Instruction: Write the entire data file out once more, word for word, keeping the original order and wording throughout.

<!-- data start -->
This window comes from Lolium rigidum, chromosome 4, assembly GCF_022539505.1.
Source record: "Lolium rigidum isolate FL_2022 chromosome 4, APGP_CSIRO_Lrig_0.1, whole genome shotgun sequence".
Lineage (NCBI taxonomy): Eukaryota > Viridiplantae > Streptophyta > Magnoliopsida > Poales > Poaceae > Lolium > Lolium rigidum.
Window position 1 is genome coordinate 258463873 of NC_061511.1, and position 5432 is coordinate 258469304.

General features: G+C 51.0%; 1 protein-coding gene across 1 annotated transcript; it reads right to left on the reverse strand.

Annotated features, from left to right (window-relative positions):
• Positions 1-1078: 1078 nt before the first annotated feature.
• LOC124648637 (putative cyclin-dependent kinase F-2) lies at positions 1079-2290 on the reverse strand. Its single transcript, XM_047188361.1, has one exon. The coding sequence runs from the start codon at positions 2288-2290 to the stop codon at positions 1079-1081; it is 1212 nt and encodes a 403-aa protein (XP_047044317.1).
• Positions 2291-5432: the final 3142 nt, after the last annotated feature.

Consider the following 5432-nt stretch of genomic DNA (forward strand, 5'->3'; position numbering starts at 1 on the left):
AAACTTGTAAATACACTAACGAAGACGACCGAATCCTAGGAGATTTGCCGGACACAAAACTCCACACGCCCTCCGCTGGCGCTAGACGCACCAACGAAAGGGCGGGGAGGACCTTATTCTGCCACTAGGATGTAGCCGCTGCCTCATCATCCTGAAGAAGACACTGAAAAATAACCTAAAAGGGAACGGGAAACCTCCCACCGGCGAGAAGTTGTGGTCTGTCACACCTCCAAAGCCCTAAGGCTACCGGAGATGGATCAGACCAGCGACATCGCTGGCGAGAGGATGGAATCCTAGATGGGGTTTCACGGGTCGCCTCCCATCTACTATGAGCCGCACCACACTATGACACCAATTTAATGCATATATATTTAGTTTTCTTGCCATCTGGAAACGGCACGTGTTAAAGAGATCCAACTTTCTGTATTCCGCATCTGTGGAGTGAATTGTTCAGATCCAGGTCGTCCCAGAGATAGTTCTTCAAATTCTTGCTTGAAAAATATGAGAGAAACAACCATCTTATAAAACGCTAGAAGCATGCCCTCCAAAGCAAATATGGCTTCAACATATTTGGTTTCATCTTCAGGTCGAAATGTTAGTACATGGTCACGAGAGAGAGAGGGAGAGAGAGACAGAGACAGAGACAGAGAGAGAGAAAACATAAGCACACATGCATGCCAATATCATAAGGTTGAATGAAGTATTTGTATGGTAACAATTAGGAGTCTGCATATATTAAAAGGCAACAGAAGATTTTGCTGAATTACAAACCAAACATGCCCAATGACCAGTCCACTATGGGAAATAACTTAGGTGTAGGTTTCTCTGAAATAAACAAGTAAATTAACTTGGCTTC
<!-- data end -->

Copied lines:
This window comes from Lolium rigidum, chromosome 4, assembly GCF_022539505.1.
Source record: "Lolium rigidum isolate FL_2022 chromosome 4, APGP_CSIRO_Lrig_0.1, whole genome shotgun sequence".
Lineage (NCBI taxonomy): Eukaryota > Viridiplantae > Streptophyta > Magnoliopsida > Poales > Poaceae > Lolium > Lolium rigidum.
Window position 1 is genome coordinate 258463873 of NC_061511.1, and position 5432 is coordinate 258469304.

General features: G+C 51.0%; 1 protein-coding gene across 1 annotated transcript; it reads right to left on the reverse strand.

Annotated features, from left to right (window-relative positions):
• Positions 1-1078: 1078 nt before the first annotated feature.
• LOC124648637 (putative cyclin-dependent kinase F-2) lies at positions 1079-2290 on the reverse strand. Its single transcript, XM_047188361.1, has one exon. The coding sequence runs from the start codon at positions 2288-2290 to the stop codon at positions 1079-1081; it is 1212 nt and encodes a 403-aa protein (XP_047044317.1).
• Positions 2291-5432: the final 3142 nt, after the last annotated feature.

Consider the following 5432-nt stretch of genomic DNA (forward strand, 5'->3'; position numbering starts at 1 on the left):
AAACTTGTAAATACACTAACGAAGACGACCGAATCCTAGGAGATTTGCCGGACACAAAACTCCACACGCCCTCCGCTGGCGCTAGACGCACCAACGAAAGGGCGGGGAGGACCTTATTCTGCCACTAGGATGTAGCCGCTGCCTCATCATCCTGAAGAAGACACTGAAAAATAACCTAAAAGGGAACGGGAAACCTCCCACCGGCGAGAAGTTGTGGTCTGTCACACCTCCAAAGCCCTAAGGCTACCGGAGATGGATCAGACCAGCGACATCGCTGGCGAGAGGATGGAATCCTAGATGGGGTTTCACGGGTCGCCTCCCATCTACTATGAGCCGCACCACACTATGACACCAATTTAATGCATATATATTTAGTTTTCTTGCCATCTGGAAACGGCACGTGTTAAAGAGATCCAACTTTCTGTATTCCGCATCTGTGGAGTGAATTGTTCAGATCCAGGTCGTCCCAGAGATAGTTCTTCAAATTCTTGCTTGAAAAATATGAGAGAAACAACCATCTTATAAAACGCTAGAAGCATGCCCTCCAAAGCAAATATGGCTTCAACATATTTGGTTTCATCTTCAGGTCGAAATGTTAGTACATGGTCACGAGAGAGAGAGGGAGAGAGAGACAGAGACAGAGACAGAGAGAGAGAAAACATAAGCACACATGCATGCCAATATCATAAGGTTGAATGAAGTATTTGTATGGTAACAATTAGGAGTCTGCATATATTAAAAGGCAACAGAAGATTTTGCTGAATTACAAACCAAACATGCCCAATGACCAGTCCACTATGGGAAATAACTTAGGTGTAGGTTTCTCTGAAATAAACAAGTAAATTAACTTGGCTTC